Matthews is one of the most respected names in grip equipment and its clamps and C-stands are very likely its most well-known products. The company has announced a new member of the C-Stand family and the little guy is just five inches tall.
While C-stands as a generic design have become ubiquitous in studious around the world, Matthews actually calls its popular line of heavy-duty stands as C-stands as a brand name (and owns the trademark for it). C-Stands, which stands for Century Stand and named after Century Lighting in New York which invented them, are generally very simple in their design and feature a main shaft, three legs that fold into each other, and a telescoping neck. Matthews actually invented the first folding base C-Stand in 1974 and very little has changed in the design since then.
C-stands can be used for all manner of grip equipment, from holding mounted lights, to cameras, to securing props. Basically, if something needs to stay in place on set, a C-stand is employed to do so.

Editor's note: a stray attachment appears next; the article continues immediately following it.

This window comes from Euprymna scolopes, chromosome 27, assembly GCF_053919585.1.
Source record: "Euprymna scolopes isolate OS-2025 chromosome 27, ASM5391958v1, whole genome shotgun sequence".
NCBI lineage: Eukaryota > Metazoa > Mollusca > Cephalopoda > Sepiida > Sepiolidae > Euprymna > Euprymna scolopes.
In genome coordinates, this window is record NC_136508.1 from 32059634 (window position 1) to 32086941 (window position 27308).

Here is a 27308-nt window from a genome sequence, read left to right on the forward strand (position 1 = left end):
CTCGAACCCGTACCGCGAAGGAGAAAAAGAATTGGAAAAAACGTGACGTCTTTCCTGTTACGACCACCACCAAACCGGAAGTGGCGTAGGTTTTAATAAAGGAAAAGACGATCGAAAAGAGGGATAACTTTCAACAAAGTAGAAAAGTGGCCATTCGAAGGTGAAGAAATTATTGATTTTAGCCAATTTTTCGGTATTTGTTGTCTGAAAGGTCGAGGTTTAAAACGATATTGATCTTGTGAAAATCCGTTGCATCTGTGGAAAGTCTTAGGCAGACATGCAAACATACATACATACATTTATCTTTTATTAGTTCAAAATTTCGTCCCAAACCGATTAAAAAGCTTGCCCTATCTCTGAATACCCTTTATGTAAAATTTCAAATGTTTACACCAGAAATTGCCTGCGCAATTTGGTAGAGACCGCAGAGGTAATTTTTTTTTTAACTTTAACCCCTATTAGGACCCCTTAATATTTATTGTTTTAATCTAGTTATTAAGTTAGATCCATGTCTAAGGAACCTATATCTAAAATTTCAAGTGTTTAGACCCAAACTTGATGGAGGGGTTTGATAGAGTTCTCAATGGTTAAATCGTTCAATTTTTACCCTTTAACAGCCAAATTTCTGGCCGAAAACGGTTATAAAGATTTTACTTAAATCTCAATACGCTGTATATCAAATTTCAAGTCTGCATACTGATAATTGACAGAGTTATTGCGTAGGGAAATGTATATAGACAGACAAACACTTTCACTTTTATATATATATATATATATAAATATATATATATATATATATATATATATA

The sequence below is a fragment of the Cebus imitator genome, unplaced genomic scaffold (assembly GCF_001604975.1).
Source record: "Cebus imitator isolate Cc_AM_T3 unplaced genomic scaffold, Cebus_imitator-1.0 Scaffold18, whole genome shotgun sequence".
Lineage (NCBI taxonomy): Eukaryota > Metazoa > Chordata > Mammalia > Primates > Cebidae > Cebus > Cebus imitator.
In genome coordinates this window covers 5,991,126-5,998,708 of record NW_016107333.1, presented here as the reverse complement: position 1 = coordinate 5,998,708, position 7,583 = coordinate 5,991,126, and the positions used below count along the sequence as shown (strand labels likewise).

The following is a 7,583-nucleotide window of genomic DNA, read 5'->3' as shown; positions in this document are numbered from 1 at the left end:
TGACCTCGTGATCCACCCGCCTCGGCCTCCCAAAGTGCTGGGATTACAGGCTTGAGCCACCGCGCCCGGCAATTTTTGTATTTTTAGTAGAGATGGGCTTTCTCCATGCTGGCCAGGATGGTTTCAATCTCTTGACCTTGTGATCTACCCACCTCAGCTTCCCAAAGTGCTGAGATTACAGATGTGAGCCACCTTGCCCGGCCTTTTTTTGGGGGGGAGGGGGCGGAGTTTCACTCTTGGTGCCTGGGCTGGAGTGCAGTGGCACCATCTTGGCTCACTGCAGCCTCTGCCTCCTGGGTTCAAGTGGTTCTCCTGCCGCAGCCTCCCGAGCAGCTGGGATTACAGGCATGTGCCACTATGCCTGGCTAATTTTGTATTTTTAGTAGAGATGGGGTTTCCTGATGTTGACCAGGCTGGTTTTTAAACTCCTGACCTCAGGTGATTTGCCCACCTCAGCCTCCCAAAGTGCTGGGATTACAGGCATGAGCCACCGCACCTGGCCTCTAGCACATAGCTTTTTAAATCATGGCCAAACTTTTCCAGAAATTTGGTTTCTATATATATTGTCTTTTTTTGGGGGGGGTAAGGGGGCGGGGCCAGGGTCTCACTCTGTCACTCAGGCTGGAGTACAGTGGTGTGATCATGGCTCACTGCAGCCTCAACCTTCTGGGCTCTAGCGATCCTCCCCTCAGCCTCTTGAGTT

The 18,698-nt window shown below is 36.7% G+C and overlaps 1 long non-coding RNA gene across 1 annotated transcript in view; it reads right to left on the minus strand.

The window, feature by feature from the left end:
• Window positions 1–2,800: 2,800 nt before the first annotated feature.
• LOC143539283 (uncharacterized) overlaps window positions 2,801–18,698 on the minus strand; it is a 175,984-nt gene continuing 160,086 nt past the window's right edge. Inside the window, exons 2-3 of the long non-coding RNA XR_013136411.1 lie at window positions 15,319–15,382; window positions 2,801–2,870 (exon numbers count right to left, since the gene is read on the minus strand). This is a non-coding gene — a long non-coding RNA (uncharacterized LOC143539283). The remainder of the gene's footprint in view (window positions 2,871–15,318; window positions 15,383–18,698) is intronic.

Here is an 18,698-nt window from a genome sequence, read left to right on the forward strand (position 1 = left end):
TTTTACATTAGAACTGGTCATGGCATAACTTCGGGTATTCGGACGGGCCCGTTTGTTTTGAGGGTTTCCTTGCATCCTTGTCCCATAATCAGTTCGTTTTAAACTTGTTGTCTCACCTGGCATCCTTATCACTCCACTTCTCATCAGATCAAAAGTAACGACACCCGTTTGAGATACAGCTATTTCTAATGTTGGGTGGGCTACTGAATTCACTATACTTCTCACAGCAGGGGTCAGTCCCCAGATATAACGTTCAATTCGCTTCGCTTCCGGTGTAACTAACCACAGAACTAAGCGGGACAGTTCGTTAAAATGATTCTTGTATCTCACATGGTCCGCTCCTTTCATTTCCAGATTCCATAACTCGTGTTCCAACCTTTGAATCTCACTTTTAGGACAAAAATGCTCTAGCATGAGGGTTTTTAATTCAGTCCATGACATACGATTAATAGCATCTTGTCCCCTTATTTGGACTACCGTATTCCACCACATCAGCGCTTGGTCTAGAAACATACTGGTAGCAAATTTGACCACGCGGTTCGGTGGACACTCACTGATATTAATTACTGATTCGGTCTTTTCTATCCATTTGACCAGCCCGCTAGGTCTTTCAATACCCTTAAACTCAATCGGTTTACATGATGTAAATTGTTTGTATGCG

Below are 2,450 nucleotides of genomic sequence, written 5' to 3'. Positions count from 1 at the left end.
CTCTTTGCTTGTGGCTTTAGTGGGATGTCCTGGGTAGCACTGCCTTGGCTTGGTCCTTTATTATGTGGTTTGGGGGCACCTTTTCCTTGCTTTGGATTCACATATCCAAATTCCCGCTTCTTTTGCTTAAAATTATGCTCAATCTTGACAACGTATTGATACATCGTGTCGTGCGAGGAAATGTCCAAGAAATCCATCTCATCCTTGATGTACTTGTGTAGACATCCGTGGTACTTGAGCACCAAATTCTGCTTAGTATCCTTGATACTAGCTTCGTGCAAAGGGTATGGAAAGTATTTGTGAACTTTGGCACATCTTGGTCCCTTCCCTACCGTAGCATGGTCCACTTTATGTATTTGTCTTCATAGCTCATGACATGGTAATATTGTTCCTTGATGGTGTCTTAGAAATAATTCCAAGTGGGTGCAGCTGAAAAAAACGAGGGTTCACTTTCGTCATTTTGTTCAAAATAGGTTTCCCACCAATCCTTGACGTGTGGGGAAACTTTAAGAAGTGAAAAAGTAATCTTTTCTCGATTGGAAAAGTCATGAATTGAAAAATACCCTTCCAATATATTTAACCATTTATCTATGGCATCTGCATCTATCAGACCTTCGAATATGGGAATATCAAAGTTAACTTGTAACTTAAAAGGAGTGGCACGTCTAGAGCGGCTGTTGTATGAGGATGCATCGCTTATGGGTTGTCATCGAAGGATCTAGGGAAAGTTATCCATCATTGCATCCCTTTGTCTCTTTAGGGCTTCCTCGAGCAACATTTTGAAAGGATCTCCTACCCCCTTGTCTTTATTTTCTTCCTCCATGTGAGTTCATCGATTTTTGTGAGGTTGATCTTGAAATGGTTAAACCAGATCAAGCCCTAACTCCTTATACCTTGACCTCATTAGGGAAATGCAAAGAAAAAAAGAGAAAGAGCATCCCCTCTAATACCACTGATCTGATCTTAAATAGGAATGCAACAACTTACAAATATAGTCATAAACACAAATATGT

Matthews proudly says that its C-stands have been a mainstay on sets for over 50 years and while the company has been using basically the same design in that time, it still found a way to iterate on it and has announced a five-inch “pocket” C-stand that it says is perfect for tabletop photography.
The Matthews says its five-inch Pocket C-Stand offers familiar features in a super-compact form, including the same rugged and sturdy steel build with a double telescoping riser, sliding leg, and two fully-functional aluminum grip heads with 3/16 holes found on its full-size series of C-stands.
Five-inch C-stand flat, detached.
Five -inch C-stand gripheads
The minuscule C-stand weighs 13 ounces (368.5 grams) and can be raised to a maximum height of 13-inches without the use of the included arm or up to 18-inches with the arm. It has a footprint of 28.59-inches by 7.625-inches, or measures 8.5-inches leg to leg.
The company says the compact C-stand is ideal for supporting standard dot and finger flags a swell as scrims and other mini gear for smaller sets.
Originally posted on PetaPixel. Click here to Read More